"Play it LOUD, or don’t play it at all"
"Tough and adventurous, Moxy was a driving force in Canadian rock, pushing its energetic hard rock sounds, beyond the borders – and beyond the limits. Moxy had the musical ability, they had the star quality and they made the right moves, but their road to success was also their road to self-destruction."
This page includes the liner notes for "The Best of Moxy: Self-Destruction" (Pacemaker Entertainment, 1995), a compilation of songs from the albums Moxy, Moxy II, and Ridin’ High. The liner notes were written by Jane Burnside with research by Bill Munson (all rights reserved). "Moxy", their eponymously-titled first album, has the unmistakable presence of Tommy Bolin’s solos, fills, and quite possibly song structures. Also notable is that Mike Reno (ne', Mike Rynoski), who replaced Buzz Sherman as lead singer for Moxy's 4th album "Under the Lights", went on to front "Loverboy".
Bolin was recording in the next studio, and liked what he heard from these guys (see full band biography, below).
Moxy [lp] : US 1976 Mercury SRM-1-1087
Moxy [lp] : Canada 19-- Ahed AS-8230
Tommy Bolin - The Ultimate... [3lp; Bolin] : Germany 1989 Geffen 924248-1
Tommy Bolin - The Ultimate... [2cd; Bolin] : US 1989 Geffen 2-24248
Some information taken from Jouni Maho’s excellent Bolin Discography: Deep Purple WWW Pages
Self-Destruction chronicles Moxy’s short but significant career.
It was a Monday night gig at the Knob Hill Hotel – a bleak establishment in a bleak drugs and donuts Toronto suburb – where Moxy first appeared in 1974. Actually, the band was not yet called Moxy. They were still using the name "Leigh Ashford," a band that had been a fixture on the local scene since 1967 with a steady stream of different members.
The newest version of Leigh Ashford had only one holdover from the previous Saturday night - singer Douglas "Buzz" Shearman. The others - Earl Johnson on guitar, Terry Juric on bass and Billy Wade on drums had all been in another local group, Outlaw Music.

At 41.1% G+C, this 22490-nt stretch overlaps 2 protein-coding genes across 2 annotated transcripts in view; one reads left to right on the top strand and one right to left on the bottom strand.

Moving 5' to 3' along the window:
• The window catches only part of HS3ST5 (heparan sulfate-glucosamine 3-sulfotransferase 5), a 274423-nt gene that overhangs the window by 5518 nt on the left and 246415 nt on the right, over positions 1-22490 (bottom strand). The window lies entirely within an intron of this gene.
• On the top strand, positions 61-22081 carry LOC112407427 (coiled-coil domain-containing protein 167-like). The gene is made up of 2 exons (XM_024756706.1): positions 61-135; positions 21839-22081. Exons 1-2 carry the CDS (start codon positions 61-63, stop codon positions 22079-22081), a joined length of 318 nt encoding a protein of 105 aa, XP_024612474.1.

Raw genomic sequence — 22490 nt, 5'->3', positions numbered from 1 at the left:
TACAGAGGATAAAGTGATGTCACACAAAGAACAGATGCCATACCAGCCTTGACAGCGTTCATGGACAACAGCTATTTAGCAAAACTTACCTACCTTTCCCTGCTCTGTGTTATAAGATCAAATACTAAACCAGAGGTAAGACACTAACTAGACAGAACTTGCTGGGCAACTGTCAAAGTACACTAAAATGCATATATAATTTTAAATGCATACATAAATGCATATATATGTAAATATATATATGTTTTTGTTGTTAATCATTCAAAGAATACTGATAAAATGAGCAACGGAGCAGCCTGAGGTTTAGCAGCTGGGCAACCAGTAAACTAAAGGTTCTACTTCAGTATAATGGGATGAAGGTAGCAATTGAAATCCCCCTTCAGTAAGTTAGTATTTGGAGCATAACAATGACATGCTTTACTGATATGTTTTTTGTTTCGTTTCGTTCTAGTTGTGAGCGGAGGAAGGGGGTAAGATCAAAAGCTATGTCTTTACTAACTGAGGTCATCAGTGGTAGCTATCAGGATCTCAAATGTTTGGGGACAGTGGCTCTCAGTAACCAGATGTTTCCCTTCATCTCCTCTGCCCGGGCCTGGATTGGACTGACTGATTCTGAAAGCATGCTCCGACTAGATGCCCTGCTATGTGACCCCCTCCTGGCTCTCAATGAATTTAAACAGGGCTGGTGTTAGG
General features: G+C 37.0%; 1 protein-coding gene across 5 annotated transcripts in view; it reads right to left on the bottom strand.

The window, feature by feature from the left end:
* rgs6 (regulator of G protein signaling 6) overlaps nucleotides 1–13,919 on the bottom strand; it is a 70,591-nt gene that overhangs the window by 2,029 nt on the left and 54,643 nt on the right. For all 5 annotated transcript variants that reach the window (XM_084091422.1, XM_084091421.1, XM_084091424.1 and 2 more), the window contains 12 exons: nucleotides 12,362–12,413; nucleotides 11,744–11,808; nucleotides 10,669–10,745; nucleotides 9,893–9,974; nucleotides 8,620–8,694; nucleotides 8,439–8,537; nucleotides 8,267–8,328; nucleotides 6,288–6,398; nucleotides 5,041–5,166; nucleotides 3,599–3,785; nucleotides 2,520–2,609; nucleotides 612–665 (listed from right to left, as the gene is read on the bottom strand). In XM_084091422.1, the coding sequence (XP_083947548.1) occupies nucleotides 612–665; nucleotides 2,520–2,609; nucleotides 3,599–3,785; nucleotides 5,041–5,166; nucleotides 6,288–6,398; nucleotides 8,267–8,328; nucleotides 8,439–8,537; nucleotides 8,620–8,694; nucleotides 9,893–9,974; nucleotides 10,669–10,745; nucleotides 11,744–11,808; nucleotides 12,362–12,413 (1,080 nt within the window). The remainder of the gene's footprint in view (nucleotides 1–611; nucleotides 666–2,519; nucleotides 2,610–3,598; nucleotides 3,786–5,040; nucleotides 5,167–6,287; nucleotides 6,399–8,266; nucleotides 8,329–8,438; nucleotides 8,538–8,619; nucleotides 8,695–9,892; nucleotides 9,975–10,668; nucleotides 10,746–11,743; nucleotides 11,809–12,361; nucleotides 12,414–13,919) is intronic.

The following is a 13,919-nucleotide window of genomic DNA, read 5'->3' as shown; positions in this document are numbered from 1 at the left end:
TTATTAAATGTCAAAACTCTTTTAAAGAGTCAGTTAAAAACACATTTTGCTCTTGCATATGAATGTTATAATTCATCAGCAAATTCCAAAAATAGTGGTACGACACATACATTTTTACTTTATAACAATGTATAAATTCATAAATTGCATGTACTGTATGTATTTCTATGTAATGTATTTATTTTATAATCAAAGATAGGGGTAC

For lead guitarist Earl Johnson, it was his second stint with Leigh Ashford; he had been in an earlier version with Shearman, bassist Don Elliot from Toronto's legendary Mandala [note to Bolin and James Gang fans: Roy Kenner and Dominic Troiano from the James Gang had also been in "Mandala"] and drummer Jack Flynn from Manchild. After a short stay in a reformed Manchild with Flynn, he joined show band Brandy, which transformed itself into the hard rockin' Outlaw Music.
Bill Wade had previously been in another hardy perennial, Brutus, with singer Walter Zwol and flash guitarist Gino Scarpelli, later of Goddo.
Buzz Shearman had been one of the frontmen in Sherman and Peabody in 1968 while still in his mid-teens. Peabody was Greg Godovitz, who lead the renowned Goddo for over 20 years. Sherman and Peabody also included Gil Moore who later found fame and forture with Triumph.
Next step for Buzz after Shearman and Peabody, was Flapping, a group based in Hamilton, Canada's steel town. When the rest of this band went to join Ian Thomas in Tranquillity Base, Buzz brought his raspy shriek back to Toronto to become the new front man in the already established Leigh Ashford.
After Buzz joined the band, they soon found success with an album and top 30 single. Unfortunately this success was short lived. They soon began to suffer from continuous band changes, differences in musical direction and a tedious string of week long engagements in scuzzy little bars scattered across the province.
Enter Johnson, Juric and Wade, now Leigh Ashford had a new lease on life. Their hard 'n heavy style suited Buzz's voice and in return they gained a front man with unbelievable stage presence. Realizing their sound no longer resembled Leigh Ashford, the band christened themselves Moxy.
Moxy's self-titled debut album was recorded in only two weeks and received some unexpected help from guitar wizard Tommy Bolin, who was recordeing an album in the studio next door.
Liking the punch of a second guitar, the band called on another veteran of Outlaw Music, Buddy Caine, to join.